A study of the variability of the global climate system has revealed that global ocean temperatures are on the rise.
“This summer has seen the highest global mean sea surface temperatures ever recorded since their systematic measuring started. Temperatures even exceed those of the record-breaking 1998 El Niño year,” says Axel Timmermann, climate scientist and professor at the International Pacific Research Center, University of Hawaii at Manoa.
Recorded ocean surface temperatures had been rising steadily alongside rising greenhouse gas concentrations. Then came the so-called Global Warming Hiatus, the period between 2000 and 2013 when sea surface temperatures stopped rising despite the continuing increase in greenhouse gas concentrations. The Hiatus raised a lot of public and scientific interest. However, since April 2014 ocean warming has picked up speed again, according to Timmermann’s analysis.
“The 2014 global ocean warming is mostly due to the North Pacific, which has warmed far beyond any recorded value and has shifted hurricane tracks, weakened trade winds, and produced coral bleaching in the Hawaiian Islands,” explains Timmermann.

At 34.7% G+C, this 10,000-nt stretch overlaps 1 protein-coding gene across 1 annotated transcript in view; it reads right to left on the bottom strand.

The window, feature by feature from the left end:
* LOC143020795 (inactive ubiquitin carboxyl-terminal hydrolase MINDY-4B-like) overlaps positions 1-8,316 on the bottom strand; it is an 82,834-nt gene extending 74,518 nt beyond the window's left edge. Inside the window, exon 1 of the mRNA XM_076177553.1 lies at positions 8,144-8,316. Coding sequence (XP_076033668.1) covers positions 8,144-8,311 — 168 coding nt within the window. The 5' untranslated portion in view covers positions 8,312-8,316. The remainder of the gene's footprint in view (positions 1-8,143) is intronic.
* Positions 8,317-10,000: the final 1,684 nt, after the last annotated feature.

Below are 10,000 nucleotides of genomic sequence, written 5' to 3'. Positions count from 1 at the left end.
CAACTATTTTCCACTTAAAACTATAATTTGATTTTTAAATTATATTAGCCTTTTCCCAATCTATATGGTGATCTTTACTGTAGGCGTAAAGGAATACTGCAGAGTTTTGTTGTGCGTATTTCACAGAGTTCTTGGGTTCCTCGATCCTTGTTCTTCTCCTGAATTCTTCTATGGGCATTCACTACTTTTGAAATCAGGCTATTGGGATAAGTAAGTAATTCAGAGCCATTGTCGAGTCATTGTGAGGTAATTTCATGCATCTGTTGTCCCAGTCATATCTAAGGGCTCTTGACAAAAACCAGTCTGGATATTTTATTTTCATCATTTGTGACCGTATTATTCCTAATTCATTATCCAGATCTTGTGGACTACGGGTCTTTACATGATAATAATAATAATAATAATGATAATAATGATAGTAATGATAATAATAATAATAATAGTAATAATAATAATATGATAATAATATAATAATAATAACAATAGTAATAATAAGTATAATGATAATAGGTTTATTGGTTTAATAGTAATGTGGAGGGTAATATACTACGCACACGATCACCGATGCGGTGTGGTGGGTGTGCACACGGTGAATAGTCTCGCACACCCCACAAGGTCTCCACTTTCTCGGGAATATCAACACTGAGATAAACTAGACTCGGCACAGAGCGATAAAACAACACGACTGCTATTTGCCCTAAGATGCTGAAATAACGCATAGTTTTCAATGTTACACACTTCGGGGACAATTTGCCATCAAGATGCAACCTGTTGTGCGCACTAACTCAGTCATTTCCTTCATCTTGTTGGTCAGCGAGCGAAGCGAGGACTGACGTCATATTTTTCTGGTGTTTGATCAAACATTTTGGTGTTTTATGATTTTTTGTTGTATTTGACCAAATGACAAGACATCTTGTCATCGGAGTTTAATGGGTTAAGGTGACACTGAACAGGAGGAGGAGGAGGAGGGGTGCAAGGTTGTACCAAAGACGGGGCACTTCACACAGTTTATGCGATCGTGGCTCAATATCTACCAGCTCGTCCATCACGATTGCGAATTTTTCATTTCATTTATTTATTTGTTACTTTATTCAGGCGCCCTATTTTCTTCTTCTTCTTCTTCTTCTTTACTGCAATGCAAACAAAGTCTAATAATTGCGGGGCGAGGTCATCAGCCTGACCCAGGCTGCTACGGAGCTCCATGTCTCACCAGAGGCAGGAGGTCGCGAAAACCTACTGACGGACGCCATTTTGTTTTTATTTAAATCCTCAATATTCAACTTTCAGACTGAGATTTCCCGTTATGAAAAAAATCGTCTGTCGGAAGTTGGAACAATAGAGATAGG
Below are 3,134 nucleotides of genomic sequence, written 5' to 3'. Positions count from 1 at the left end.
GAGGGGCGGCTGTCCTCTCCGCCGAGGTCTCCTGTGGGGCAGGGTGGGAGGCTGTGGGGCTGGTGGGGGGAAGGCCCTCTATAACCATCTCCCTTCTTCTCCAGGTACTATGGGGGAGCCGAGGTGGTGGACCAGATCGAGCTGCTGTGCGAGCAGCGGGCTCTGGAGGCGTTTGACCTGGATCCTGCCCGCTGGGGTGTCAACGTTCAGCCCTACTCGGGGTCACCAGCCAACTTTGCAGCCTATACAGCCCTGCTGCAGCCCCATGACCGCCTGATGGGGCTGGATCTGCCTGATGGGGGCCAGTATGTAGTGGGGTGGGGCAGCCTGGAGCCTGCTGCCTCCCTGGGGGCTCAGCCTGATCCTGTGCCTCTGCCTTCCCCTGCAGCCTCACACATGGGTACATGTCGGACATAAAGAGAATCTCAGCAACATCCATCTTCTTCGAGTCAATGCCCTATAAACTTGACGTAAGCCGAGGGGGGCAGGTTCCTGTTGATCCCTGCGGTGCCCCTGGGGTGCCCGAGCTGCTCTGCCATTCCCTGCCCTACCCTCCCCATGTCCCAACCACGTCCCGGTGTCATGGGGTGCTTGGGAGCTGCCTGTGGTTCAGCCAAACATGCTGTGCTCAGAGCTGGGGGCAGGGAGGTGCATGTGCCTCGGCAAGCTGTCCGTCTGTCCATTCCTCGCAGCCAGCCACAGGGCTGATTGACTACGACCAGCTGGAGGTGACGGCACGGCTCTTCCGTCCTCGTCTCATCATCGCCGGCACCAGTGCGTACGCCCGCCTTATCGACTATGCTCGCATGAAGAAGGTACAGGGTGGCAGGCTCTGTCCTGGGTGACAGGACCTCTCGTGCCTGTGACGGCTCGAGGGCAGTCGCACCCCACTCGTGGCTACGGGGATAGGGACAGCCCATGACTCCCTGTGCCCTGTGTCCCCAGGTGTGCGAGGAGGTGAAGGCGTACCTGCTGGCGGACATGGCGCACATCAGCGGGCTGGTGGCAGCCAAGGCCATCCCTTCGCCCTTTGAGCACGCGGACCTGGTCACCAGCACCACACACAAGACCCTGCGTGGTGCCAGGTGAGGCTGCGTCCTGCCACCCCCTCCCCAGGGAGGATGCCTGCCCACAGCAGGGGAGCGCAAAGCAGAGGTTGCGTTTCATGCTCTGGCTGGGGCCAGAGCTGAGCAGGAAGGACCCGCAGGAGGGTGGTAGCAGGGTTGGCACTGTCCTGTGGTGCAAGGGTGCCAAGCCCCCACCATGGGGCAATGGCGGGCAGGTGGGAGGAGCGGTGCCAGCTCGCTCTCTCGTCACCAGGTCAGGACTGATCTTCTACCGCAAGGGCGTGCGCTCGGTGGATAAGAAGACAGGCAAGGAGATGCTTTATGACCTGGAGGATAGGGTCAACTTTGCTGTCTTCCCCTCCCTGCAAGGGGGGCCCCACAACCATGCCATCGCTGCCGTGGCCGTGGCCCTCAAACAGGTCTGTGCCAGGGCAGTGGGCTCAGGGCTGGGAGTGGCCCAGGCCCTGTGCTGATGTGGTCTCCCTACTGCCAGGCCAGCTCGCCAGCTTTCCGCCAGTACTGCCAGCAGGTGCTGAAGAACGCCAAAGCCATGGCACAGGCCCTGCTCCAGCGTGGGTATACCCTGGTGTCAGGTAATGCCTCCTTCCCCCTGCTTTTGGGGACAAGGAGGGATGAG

According to Timmermann’s research findings, several events preceded the latest upswing in ocean temperatures. In January 2014, sea surface temperatures started to rise unusually quickly in the extratropical North Pacific. Then in April and May, westerly winds pushed a huge amount of very warm water from the western Pacific eastward along the equator. This warm water has spread along the North American Pacific coast, releasing into the atmosphere enormous amounts of heat that had been confined to the Western tropical Pacific for nearly a decade.
“Record-breaking greenhouse gas concentrations and anomalously weak North Pacific summer trade winds, which usually cool the ocean surface, have contributed further to the rise in sea surface temperatures. The warm temperatures now extend in a wide swath from just north of Papua New Guinea to the Gulf of Alaska,” Timmermann explains.
The current record-breaking temperatures suggest that the thirteen-year pause in ocean warming has come to an end, and the waters are indeed getting hotter.